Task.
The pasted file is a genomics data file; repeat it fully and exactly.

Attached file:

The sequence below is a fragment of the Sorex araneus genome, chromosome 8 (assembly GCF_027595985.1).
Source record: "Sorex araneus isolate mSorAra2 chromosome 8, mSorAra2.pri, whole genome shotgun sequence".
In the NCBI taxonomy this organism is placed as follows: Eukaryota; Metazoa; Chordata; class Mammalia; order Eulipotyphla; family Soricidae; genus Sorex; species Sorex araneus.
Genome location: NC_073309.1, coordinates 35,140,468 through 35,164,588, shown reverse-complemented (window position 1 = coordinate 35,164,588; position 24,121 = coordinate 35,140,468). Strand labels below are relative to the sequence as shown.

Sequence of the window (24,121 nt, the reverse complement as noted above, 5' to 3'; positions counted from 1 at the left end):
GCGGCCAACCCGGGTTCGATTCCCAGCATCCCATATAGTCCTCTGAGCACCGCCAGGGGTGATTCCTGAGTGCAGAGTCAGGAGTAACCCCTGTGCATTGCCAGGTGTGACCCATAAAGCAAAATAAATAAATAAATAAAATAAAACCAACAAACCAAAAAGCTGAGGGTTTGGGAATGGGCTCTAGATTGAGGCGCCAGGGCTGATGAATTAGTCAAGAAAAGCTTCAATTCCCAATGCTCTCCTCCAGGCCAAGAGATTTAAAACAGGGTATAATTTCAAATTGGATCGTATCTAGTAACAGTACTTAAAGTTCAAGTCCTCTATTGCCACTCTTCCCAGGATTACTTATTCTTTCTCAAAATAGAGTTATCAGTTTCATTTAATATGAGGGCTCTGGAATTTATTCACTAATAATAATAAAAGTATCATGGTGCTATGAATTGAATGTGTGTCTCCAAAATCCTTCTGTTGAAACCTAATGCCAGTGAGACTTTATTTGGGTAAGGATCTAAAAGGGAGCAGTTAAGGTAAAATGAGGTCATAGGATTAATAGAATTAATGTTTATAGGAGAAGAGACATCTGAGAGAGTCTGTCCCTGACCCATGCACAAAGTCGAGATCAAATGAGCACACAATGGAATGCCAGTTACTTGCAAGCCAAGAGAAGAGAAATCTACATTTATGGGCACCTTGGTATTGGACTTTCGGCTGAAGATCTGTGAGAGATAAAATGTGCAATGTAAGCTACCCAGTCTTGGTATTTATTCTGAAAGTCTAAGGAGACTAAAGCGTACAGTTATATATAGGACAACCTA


The sequence below is a fragment of the Sorex araneus genome, chromosome 8 (assembly GCF_027595985.1).
Source record: "Sorex araneus isolate mSorAra2 chromosome 8, mSorAra2.pri, whole genome shotgun sequence".
In the NCBI taxonomy this organism is placed as follows: Eukaryota; Metazoa; Chordata; class Mammalia; order Eulipotyphla; family Soricidae; genus Sorex; species Sorex araneus.
Genome location: NC_073309.1, coordinates 35,140,468 through 35,164,588, shown reverse-complemented (window position 1 = coordinate 35,164,588; position 24,121 = coordinate 35,140,468). Strand labels below are relative to the sequence as shown.

Sequence of the window (24,121 nt, the reverse complement as noted above, 5' to 3'; positions counted from 1 at the left end):
GCGGCCAACCCGGGTTCGATTCCCAGCATCCCATATAGTCCTCTGAGCACCGCCAGGGGTGATTCCTGAGTGCAGAGTCAGGAGTAACCCCTGTGCATTGCCAGGTGTGACCCATAAAGCAAAATAAATAAATAAATAAAATAAAACCAACAAACCAAAAAGCTGAGGGTTTGGGAATGGGCTCTAGATTGAGGCGCCAGGGCTGATGAATTAGTCAAGAAAAGCTTCAATTCCCAATGCTCTCCTCCAGGCCAAGAGATTTAAAACAGGGTATAATTTCAAATTGGATCGTATCTAGTAACAGTACTTAAAGTTCAAGTCCTCTATTGCCACTCTTCCCAGGATTACTTATTCTTTCTCAAAATAGAGTTATCAGTTTCATTTAATATGAGGGCTCTGGAATTTATTCACTAATAATAATAAAAGTATCATGGTGCTATGAATTGAATGTGTGTCTCCAAAATCCTTCTGTTGAAACCTAATGCCAGTGAGACTTTATTTGGGTAAGGATCTAAAAGGGAGCAGTTAAGGTAAAATGAGGTCATAGGATTAATAGAATTAATGTTTATAGGAGAAGAGACATCTGAGAGAGTCTGTCCCTGACCCATGCACAAAGTCGAGATCAAATGAGCACACAATGGAATGCCAGTTACTTGCAAGCCAAGAGAAGAGAAATCTACATTTATGGGCACCTTGGTATTGGACTTTCGGCTGAAGATCTGTGAGAGATAAAATGTGCAATGTAAGCTACCCAGTCTTGGTATTTATTCTGAAAGTCTAAGGAGACTAAAGCGTACAGTTATATATAGGACAACCTA